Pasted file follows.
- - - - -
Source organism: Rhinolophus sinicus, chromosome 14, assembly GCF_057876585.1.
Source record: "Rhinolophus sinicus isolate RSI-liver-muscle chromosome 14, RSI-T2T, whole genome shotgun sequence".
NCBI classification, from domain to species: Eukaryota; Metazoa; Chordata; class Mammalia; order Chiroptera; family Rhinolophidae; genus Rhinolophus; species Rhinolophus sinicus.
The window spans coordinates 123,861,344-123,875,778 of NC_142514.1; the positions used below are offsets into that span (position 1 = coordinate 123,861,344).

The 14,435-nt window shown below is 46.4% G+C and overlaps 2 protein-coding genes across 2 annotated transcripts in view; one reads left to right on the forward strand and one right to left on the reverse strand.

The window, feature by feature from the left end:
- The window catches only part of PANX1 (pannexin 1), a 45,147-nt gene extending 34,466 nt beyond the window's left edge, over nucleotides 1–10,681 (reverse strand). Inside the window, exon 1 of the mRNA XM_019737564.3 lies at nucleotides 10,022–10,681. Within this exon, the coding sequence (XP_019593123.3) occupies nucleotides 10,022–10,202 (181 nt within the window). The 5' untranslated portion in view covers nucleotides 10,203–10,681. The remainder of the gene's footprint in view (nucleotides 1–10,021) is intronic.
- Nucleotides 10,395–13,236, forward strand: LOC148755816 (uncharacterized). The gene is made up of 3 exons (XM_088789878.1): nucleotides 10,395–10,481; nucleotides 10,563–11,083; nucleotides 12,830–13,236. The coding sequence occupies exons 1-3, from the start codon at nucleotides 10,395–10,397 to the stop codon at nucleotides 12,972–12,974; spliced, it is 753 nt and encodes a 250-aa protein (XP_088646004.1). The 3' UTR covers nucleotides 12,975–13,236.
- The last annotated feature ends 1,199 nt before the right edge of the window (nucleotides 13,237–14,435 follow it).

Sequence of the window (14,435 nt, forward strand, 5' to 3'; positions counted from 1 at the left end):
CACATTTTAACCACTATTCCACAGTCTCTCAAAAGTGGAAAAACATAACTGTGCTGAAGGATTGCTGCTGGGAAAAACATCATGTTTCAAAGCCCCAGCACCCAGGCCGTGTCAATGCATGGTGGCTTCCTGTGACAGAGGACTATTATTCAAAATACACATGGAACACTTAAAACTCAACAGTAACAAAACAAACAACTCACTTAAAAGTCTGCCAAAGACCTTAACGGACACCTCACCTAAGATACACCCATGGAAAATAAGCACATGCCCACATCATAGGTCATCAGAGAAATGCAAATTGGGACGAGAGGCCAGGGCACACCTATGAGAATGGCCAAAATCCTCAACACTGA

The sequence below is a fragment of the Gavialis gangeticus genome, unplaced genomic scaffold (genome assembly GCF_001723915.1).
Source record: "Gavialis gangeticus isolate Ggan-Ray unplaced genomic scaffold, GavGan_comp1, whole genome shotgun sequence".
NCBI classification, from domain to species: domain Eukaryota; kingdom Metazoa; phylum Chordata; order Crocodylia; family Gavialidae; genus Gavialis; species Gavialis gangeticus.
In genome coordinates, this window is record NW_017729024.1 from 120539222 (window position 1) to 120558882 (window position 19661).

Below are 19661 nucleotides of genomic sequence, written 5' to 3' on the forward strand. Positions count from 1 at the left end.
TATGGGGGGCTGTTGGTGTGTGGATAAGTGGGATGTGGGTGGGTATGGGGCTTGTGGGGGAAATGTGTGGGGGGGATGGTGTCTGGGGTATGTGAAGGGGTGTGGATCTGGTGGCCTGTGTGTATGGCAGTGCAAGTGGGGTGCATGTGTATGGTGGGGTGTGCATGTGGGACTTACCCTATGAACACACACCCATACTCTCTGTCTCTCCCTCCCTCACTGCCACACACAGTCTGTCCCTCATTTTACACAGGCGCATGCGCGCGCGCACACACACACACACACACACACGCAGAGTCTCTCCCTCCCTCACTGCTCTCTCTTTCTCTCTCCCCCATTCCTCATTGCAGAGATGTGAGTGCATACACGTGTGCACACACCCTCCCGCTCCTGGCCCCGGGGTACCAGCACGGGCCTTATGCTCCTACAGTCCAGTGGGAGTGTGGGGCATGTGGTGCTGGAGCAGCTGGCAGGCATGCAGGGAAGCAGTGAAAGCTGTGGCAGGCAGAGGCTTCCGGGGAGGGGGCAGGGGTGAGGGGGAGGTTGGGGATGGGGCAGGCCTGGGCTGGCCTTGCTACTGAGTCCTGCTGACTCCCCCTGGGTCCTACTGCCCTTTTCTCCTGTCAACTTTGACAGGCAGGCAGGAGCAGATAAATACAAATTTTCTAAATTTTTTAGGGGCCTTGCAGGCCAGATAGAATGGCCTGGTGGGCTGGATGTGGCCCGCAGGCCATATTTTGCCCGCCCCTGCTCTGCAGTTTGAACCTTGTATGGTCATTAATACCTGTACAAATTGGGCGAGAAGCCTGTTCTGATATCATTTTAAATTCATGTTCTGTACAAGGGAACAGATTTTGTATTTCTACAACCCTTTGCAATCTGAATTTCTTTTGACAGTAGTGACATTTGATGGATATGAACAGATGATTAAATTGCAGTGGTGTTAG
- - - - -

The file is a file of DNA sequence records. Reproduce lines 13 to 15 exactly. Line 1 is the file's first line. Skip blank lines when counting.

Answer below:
Source record: "Gavialis gangeticus isolate Ggan-Ray unplaced genomic scaffold, GavGan_comp1, whole genome shotgun sequence".
NCBI classification, from domain to species: domain Eukaryota; kingdom Metazoa; phylum Chordata; order Crocodylia; family Gavialidae; genus Gavialis; species Gavialis gangeticus.
In genome coordinates, this window is record NW_017729024.1 from 120539222 (window position 1) to 120558882 (window position 19661).